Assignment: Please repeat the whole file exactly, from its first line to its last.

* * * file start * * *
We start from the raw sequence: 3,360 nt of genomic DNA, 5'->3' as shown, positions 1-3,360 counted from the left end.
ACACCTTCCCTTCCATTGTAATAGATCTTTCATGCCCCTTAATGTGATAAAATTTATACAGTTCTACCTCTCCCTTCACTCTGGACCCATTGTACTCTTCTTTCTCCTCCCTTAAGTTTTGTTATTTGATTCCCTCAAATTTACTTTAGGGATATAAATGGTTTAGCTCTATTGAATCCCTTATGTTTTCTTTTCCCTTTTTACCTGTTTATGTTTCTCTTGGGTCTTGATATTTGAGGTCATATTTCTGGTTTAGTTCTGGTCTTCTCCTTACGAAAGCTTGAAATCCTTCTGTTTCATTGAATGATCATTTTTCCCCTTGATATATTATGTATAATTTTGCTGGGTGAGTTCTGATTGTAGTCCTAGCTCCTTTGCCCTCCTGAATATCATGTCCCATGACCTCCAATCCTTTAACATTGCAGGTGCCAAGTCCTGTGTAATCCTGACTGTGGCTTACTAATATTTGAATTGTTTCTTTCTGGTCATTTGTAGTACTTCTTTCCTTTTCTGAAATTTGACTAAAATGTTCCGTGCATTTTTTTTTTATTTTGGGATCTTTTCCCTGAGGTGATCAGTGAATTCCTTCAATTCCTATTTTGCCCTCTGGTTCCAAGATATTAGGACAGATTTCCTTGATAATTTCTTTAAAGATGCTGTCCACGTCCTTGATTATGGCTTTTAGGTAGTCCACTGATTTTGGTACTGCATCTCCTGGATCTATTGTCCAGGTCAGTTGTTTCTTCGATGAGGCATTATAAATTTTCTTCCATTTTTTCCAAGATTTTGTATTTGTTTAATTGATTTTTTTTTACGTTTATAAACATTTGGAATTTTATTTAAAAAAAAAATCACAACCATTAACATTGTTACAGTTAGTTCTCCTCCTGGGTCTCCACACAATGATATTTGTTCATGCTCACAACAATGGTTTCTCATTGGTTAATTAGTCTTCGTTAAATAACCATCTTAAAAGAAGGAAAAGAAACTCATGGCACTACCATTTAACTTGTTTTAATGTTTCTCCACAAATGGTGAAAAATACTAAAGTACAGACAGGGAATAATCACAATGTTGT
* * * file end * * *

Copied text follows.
We start from the raw sequence: 3,360 nt of genomic DNA, 5'->3' as shown, positions 1-3,360 counted from the left end.
ACACCTTCCCTTCCATTGTAATAGATCTTTCATGCCCCTTAATGTGATAAAATTTATACAGTTCTACCTCTCCCTTCACTCTGGACCCATTGTACTCTTCTTTCTCCTCCCTTAAGTTTTGTTATTTGATTCCCTCAAATTTACTTTAGGGATATAAATGGTTTAGCTCTATTGAATCCCTTATGTTTTCTTTTCCCTTTTTACCTGTTTATGTTTCTCTTGGGTCTTGATATTTGAGGTCATATTTCTGGTTTAGTTCTGGTCTTCTCCTTACGAAAGCTTGAAATCCTTCTGTTTCATTGAATGATCATTTTTCCCCTTGATATATTATGTATAATTTTGCTGGGTGAGTTCTGATTGTAGTCCTAGCTCCTTTGCCCTCCTGAATATCATGTCCCATGACCTCCAATCCTTTAACATTGCAGGTGCCAAGTCCTGTGTAATCCTGACTGTGGCTTACTAATATTTGAATTGTTTCTTTCTGGTCATTTGTAGTACTTCTTTCCTTTTCTGAAATTTGACTAAAATGTTCCGTGCATTTTTTTTTTATTTTGGGATCTTTTCCCTGAGGTGATCAGTGAATTCCTTCAATTCCTATTTTGCCCTCTGGTTCCAAGATATTAGGACAGATTTCCTTGATAATTTCTTTAAAGATGCTGTCCACGTCCTTGATTATGGCTTTTAGGTAGTCCACTGATTTTGGTACTGCATCTCCTGGATCTATTGTCCAGGTCAGTTGTTTCTTCGATGAGGCATTATAAATTTTCTTCCATTTTTTCCAAGATTTTGTATTTGTTTAATTGATTTTTTTTTACGTTTATAAACATTTGGAATTTTATTTAAAAAAAAAATCACAACCATTAACATTGTTACAGTTAGTTCTCCTCCTGGGTCTCCACACAATGATATTTGTTCATGCTCACAACAATGGTTTCTCATTGGTTAATTAGTCTTCGTTAAATAACCATCTTAAAAGAAGGAAAAGAAACTCATGGCACTACCATTTAACTTGTTTTAATGTTTCTCCACAAATGGTGAAAAATACTAAAGTACAGACAGGGAATAATCACAATGTTGT